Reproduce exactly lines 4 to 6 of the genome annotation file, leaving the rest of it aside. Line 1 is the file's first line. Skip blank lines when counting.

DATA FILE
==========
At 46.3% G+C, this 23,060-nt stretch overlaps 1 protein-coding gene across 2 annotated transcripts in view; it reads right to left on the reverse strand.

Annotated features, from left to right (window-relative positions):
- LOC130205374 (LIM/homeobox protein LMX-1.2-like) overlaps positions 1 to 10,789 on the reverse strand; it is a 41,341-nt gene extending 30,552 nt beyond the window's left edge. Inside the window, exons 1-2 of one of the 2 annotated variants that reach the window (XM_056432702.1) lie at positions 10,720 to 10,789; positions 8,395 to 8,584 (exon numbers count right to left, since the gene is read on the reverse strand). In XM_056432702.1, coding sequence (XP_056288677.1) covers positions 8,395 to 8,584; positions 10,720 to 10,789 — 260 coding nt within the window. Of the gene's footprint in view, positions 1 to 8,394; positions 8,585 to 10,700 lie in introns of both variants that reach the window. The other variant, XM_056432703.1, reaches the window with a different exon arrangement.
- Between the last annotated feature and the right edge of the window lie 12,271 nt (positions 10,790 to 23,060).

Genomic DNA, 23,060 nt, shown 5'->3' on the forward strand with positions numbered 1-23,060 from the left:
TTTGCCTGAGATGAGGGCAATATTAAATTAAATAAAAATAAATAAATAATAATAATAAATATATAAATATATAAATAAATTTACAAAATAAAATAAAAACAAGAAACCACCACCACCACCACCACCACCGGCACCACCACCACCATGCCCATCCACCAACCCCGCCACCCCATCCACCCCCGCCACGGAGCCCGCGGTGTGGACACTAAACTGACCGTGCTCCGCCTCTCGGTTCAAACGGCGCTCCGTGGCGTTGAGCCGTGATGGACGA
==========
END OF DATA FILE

- Between the last annotated feature and the right edge of the window lie 12,271 nt (positions 10,790 to 23,060).

Genomic DNA, 23,060 nt, shown 5'->3' on the forward strand with positions numbered 1-23,060 from the left:
TTTGCCTGAGATGAGGGCAATATTAAATTAAATAAAAATAAATAAATAATAATAATAAATATATAAATATATAAATAAATTTACAAAATAAAATAAAAACAAGAAACCACCACCACCACCACCACCACCGGCACCACCACCACCATGCCCATCCACCAACCCCGCCACCCCATCCACCCCCGCCACGGAGCCCGCGGTGTGGACACTAAACTGACCGTGCTCCGCCTCTCGGTTCAAACGGCGCTCCGTGGCGTTGAGCCGTGATGGACGA